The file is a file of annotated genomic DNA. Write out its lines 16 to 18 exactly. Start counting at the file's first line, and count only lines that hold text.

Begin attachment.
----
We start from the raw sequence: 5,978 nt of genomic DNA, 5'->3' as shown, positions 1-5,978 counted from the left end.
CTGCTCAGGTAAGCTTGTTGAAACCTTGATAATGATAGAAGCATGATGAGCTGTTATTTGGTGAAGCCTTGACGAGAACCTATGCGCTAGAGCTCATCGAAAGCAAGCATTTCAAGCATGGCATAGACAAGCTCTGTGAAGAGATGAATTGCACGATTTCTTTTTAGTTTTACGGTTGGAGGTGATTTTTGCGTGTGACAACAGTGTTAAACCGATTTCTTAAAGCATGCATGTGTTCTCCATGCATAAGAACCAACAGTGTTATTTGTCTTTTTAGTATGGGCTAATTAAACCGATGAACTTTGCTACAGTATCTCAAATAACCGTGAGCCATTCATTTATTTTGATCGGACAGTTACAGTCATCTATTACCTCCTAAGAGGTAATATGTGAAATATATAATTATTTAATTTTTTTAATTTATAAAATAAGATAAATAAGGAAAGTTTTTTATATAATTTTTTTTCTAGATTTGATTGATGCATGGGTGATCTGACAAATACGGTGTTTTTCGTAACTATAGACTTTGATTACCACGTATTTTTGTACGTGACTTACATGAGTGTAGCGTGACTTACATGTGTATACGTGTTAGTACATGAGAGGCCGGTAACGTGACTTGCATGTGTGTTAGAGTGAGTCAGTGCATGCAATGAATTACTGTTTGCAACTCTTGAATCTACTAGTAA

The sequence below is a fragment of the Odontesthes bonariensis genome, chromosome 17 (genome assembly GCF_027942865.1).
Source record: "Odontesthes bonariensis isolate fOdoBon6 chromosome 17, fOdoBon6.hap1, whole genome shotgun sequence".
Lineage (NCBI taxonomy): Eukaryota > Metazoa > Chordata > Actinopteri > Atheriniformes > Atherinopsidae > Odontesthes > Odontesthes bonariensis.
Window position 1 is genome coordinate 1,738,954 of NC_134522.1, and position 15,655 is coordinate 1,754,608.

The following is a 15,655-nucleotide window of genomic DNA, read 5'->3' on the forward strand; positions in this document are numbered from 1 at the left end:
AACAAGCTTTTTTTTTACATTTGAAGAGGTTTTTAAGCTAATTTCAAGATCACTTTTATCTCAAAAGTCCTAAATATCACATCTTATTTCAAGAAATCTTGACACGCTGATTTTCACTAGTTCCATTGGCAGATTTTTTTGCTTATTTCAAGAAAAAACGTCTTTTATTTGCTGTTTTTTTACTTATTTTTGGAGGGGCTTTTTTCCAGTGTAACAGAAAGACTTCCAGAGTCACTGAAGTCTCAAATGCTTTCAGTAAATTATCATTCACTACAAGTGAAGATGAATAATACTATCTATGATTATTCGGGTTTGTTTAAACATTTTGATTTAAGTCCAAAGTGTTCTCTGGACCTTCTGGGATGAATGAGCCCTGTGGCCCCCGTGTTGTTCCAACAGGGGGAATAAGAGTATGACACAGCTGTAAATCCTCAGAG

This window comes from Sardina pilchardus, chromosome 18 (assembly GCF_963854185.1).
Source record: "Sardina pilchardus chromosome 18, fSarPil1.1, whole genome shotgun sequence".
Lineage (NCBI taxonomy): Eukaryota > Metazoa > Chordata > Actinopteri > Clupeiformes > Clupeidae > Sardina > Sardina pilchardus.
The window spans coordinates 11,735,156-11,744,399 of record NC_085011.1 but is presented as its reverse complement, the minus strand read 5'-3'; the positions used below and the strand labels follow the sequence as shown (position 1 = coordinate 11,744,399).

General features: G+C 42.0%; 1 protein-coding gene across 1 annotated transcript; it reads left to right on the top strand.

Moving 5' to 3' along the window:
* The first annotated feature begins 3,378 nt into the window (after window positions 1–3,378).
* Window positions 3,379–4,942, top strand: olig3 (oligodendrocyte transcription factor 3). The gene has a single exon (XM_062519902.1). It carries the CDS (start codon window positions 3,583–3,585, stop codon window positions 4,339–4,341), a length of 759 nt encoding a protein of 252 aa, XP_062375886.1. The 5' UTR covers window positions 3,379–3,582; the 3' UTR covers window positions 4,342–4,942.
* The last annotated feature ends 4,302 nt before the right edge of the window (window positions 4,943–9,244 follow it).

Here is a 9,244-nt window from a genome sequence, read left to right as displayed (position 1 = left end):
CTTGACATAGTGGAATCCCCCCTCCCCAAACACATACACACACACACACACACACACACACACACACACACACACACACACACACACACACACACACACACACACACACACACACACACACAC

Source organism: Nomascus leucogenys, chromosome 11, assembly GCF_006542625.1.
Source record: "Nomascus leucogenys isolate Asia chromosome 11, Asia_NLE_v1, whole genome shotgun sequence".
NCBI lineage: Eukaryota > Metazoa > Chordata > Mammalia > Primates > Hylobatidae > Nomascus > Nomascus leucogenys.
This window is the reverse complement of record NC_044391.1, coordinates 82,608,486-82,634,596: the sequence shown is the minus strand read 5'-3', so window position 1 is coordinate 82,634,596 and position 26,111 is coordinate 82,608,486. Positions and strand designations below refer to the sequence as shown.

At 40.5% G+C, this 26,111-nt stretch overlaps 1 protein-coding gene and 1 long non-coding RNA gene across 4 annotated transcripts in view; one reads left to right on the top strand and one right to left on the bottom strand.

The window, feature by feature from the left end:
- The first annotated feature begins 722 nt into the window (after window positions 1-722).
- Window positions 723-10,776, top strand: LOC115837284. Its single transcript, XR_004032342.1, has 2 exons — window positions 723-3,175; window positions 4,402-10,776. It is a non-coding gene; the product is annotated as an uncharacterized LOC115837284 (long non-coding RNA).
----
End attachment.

* Window positions 3,379–4,942, top strand: olig3 (oligodendrocyte transcription factor 3). The gene has a single exon (XM_062519902.1). It carries the CDS (start codon window positions 3,583–3,585, stop codon window positions 4,339–4,341), a length of 759 nt encoding a protein of 252 aa, XP_062375886.1. The 5' UTR covers window positions 3,379–3,582; the 3' UTR covers window positions 4,342–4,942.
* The last annotated feature ends 4,302 nt before the right edge of the window (window positions 4,943–9,244 follow it).

Here is a 9,244-nt window from a genome sequence, read left to right as displayed (position 1 = left end):